Sometimes photography without context is enough. Sometimes the lack of context gives depth to the picture, a resonance, a space to examine the banality of the subject and its inherent beauty.
Yoshinori Mizutani’s work is simple, direct, classical even. He allows his work to speak for itself. Nevertheless, we couldn’t resist the urge to find out more about what goes into his unique vision of the world. Here is an edited version of our interview with him:
LC: How did you first become interested in photography?
YM: When I entered university, I really had no interest in photography. Zero. By chance, my university was located near Jimbo-cho, Tokyo’s district for vintage book stores. I began to haunt these book stores regularly.
One day, I encountered a photobook by Robert Frank. It was totally shocking and fresh for me. His photographs were absolutely great and completely different from any photography I had seen up to that point.
I had never, ever expected to become an artist originally. But thanks to this encounter, photography has become the best way for me to express myself.
LC: What was the inspiration behind “Colors”?
YM: Colors started in 2010, almost exclusively in and around Tokyo. The project began when I started exploring my surroundings with a greater attention to detail. The harder I looked, the more I realized how much I was overlooking. I came to be drawn towards the things that we rush past in our everyday lives. I was especially drawn by shapes — and color.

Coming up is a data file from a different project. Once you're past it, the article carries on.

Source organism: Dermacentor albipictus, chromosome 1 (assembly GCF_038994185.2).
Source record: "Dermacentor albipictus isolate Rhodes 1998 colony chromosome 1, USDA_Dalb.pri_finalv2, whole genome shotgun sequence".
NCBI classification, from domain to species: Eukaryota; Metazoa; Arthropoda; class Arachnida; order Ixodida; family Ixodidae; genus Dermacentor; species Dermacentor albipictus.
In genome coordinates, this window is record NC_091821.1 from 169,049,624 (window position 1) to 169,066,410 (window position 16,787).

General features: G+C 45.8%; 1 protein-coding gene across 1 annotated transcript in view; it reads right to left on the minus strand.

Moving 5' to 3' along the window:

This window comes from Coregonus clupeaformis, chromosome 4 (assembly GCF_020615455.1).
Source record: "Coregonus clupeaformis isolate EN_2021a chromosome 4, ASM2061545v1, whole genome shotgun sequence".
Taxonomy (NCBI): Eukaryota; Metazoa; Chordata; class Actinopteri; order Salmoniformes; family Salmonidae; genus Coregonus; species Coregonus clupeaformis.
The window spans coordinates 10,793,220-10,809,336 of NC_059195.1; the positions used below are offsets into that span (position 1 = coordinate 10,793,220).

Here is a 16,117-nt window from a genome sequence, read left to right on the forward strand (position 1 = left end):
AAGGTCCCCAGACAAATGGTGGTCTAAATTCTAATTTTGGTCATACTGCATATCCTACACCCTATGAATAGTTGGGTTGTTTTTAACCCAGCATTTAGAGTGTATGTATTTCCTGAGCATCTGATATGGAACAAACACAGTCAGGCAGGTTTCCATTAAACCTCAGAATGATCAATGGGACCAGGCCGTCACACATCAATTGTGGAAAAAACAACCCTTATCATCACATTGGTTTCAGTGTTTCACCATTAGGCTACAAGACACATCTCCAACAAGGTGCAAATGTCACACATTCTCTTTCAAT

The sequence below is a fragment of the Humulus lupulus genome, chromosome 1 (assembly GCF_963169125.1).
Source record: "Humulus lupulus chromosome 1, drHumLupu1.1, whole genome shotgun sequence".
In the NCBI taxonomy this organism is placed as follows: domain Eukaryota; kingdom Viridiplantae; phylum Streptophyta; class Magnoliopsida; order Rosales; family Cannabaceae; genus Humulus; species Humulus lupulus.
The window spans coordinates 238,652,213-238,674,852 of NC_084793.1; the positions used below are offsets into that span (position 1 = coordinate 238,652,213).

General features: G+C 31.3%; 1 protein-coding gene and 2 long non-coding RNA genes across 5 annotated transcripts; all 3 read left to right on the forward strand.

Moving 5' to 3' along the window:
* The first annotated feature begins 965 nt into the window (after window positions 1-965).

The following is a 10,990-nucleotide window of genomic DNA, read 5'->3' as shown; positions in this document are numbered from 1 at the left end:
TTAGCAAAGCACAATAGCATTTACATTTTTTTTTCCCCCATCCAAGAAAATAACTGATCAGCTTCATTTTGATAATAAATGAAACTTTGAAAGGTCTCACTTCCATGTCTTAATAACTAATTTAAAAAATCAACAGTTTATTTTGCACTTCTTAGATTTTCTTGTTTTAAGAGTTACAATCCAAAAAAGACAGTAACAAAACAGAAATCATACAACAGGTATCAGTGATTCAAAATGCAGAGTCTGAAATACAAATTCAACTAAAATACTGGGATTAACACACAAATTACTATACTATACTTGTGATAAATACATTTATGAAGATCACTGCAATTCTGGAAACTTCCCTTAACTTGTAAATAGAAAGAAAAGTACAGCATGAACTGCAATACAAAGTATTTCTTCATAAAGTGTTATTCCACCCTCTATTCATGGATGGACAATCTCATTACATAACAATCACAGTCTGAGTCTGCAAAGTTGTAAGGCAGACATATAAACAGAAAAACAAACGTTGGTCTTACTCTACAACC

LC: Besides street photography, your work also contains elements of portraiture, still life. Are genres important to your way of working?
YM: Once, for Colors, I shot a naked woman holding a pile of books. I think of that as a still-life. Others are definitely street snaps. For me, it’s important to explore the world but I don’t feel tied to any particular genres. Photography reflects what I see, feel and imagine, so I think photography should remain totally free.
—Yoshinori Mizutani, as told to Alexander Strecker
Editors’ note: Mizutani’s work, along with photographs from all the LensCulture Emerging Talents 2014 was shown in an exhibition at the Galeria Valid Foto in Barcelona. And see a review of ALL the winners here in LensCulture.
The winners were also featured at photo festival screenings in Dublin, Barcelona, Buenos Aires, Tokyo, Seoul and Amsterdam in 2014. Congratulations again for all their great work!